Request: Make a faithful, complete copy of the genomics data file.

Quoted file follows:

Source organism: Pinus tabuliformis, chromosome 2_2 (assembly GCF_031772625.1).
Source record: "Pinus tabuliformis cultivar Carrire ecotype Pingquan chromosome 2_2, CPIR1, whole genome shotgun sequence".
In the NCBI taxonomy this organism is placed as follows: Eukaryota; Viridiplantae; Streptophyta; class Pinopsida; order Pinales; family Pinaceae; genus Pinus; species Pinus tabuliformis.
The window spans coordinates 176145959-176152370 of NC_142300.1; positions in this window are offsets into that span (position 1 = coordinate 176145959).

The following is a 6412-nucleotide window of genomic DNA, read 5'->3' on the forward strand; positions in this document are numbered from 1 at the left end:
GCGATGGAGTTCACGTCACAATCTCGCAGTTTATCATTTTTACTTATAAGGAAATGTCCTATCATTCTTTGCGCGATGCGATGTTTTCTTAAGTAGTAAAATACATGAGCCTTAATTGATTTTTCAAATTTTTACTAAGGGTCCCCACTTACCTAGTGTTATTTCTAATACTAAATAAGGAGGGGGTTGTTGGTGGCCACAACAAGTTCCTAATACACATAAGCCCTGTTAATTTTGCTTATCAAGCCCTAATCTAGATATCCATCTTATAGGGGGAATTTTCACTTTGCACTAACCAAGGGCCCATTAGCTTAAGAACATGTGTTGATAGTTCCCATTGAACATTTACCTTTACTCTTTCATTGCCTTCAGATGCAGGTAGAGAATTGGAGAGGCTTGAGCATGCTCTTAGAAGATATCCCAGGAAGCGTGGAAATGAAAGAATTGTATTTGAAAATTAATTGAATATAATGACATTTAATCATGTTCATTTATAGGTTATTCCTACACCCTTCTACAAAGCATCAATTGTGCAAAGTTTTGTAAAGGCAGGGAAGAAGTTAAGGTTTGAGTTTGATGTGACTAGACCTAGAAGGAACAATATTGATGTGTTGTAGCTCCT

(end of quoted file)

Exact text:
Source organism: Pinus tabuliformis, chromosome 2_2 (assembly GCF_031772625.1).
Source record: "Pinus tabuliformis cultivar Carrire ecotype Pingquan chromosome 2_2, CPIR1, whole genome shotgun sequence".
In the NCBI taxonomy this organism is placed as follows: Eukaryota; Viridiplantae; Streptophyta; class Pinopsida; order Pinales; family Pinaceae; genus Pinus; species Pinus tabuliformis.
The window spans coordinates 176145959-176152370 of NC_142300.1; positions in this window are offsets into that span (position 1 = coordinate 176145959).

The following is a 6412-nucleotide window of genomic DNA, read 5'->3' on the forward strand; positions in this document are numbered from 1 at the left end:
GCGATGGAGTTCACGTCACAATCTCGCAGTTTATCATTTTTACTTATAAGGAAATGTCCTATCATTCTTTGCGCGATGCGATGTTTTCTTAAGTAGTAAAATACATGAGCCTTAATTGATTTTTCAAATTTTTACTAAGGGTCCCCACTTACCTAGTGTTATTTCTAATACTAAATAAGGAGGGGGTTGTTGGTGGCCACAACAAGTTCCTAATACACATAAGCCCTGTTAATTTTGCTTATCAAGCCCTAATCTAGATATCCATCTTATAGGGGGAATTTTCACTTTGCACTAACCAAGGGCCCATTAGCTTAAGAACATGTGTTGATAGTTCCCATTGAACATTTACCTTTACTCTTTCATTGCCTTCAGATGCAGGTAGAGAATTGGAGAGGCTTGAGCATGCTCTTAGAAGATATCCCAGGAAGCGTGGAAATGAAAGAATTGTATTTGAAAATTAATTGAATATAATGACATTTAATCATGTTCATTTATAGGTTATTCCTACACCCTTCTACAAAGCATCAATTGTGCAAAGTTTTGTAAAGGCAGGGAAGAAGTTAAGGTTTGAGTTTGATGTGACTAGACCTAGAAGGAACAATATTGATGTGTTGTAGCTCCT